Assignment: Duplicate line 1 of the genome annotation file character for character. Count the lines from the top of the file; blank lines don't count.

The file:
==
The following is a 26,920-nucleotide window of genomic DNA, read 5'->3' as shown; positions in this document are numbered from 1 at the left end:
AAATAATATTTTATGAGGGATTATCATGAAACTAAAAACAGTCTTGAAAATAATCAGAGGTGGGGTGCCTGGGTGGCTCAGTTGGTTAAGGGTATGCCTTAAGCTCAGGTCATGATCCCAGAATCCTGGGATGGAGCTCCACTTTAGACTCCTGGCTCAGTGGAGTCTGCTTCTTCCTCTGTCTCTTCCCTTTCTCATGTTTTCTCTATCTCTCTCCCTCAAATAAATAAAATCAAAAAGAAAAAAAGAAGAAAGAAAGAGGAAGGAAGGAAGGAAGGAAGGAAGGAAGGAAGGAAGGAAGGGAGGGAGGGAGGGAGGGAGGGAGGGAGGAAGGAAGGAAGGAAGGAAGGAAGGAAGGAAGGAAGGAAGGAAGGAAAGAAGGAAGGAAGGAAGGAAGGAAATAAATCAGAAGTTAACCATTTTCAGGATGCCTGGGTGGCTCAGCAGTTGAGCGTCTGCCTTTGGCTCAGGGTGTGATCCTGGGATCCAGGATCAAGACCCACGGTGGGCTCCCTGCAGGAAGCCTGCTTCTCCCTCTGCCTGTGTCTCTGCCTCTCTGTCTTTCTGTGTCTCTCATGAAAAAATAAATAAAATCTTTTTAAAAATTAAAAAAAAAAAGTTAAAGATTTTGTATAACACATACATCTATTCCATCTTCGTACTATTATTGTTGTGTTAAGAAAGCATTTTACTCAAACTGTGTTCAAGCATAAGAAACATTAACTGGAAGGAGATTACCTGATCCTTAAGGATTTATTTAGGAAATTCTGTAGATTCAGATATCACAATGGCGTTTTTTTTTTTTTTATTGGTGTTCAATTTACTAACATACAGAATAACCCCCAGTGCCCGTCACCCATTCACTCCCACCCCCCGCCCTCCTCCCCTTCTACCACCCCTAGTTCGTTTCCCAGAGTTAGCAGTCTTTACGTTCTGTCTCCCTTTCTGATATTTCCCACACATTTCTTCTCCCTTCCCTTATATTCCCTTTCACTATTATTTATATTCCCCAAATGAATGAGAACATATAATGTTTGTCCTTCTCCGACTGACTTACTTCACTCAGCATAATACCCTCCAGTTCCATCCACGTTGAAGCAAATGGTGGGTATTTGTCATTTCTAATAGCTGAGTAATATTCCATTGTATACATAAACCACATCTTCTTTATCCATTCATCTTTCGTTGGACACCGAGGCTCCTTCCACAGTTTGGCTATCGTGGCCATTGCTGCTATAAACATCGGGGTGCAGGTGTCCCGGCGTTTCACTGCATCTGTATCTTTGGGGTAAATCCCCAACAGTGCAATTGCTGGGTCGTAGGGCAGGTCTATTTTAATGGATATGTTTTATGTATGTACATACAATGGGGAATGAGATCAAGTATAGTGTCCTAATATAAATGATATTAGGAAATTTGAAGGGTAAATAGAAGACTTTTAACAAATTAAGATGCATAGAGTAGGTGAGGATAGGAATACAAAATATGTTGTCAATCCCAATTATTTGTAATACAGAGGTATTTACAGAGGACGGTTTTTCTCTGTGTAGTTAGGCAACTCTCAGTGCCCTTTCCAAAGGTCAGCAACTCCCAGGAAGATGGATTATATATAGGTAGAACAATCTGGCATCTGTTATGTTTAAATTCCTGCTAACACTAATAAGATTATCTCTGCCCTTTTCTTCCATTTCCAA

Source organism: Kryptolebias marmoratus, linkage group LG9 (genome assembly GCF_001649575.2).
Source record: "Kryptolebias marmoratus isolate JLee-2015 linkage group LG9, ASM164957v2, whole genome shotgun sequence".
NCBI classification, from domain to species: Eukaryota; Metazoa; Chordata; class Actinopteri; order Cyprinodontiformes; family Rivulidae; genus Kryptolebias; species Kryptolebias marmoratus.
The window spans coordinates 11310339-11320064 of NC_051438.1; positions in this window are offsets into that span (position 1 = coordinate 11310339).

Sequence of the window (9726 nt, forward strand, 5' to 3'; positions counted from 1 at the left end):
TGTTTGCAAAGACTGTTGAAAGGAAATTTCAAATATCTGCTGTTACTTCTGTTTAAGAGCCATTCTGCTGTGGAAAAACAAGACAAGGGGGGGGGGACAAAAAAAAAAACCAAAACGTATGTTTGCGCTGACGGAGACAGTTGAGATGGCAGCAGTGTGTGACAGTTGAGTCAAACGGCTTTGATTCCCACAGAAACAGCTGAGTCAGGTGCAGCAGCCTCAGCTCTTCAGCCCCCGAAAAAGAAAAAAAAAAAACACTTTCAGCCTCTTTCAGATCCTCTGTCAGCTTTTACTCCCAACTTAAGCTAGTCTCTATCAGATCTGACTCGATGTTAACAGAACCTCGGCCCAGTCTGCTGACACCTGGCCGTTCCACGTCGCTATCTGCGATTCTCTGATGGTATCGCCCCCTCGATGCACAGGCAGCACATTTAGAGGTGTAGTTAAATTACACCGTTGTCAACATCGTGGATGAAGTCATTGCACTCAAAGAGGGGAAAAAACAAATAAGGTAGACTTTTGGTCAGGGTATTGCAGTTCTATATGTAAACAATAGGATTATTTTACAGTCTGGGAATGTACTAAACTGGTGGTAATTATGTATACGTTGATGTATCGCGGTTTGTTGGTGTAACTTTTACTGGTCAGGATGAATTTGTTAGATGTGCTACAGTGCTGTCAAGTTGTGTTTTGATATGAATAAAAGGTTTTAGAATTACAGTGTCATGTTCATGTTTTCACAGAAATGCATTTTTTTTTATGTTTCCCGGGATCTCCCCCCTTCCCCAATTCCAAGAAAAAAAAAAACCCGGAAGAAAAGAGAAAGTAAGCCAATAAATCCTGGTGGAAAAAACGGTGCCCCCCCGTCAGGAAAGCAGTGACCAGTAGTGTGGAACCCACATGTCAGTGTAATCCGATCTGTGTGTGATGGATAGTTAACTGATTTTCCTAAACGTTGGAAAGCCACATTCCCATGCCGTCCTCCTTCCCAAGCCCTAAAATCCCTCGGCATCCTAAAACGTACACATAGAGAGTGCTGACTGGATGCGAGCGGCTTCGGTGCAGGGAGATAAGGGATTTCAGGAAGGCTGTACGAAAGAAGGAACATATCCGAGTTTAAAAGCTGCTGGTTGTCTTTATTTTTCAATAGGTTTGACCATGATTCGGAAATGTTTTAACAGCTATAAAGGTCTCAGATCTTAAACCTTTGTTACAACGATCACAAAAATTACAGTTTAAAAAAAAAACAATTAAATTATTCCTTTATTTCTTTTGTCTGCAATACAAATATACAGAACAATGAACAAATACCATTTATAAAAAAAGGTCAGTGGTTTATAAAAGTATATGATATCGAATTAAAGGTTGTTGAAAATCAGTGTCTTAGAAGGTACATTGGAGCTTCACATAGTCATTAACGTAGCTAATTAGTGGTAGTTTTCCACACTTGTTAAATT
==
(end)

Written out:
The following is a 26,920-nucleotide window of genomic DNA, read 5'->3' as shown; positions in this document are numbered from 1 at the left end: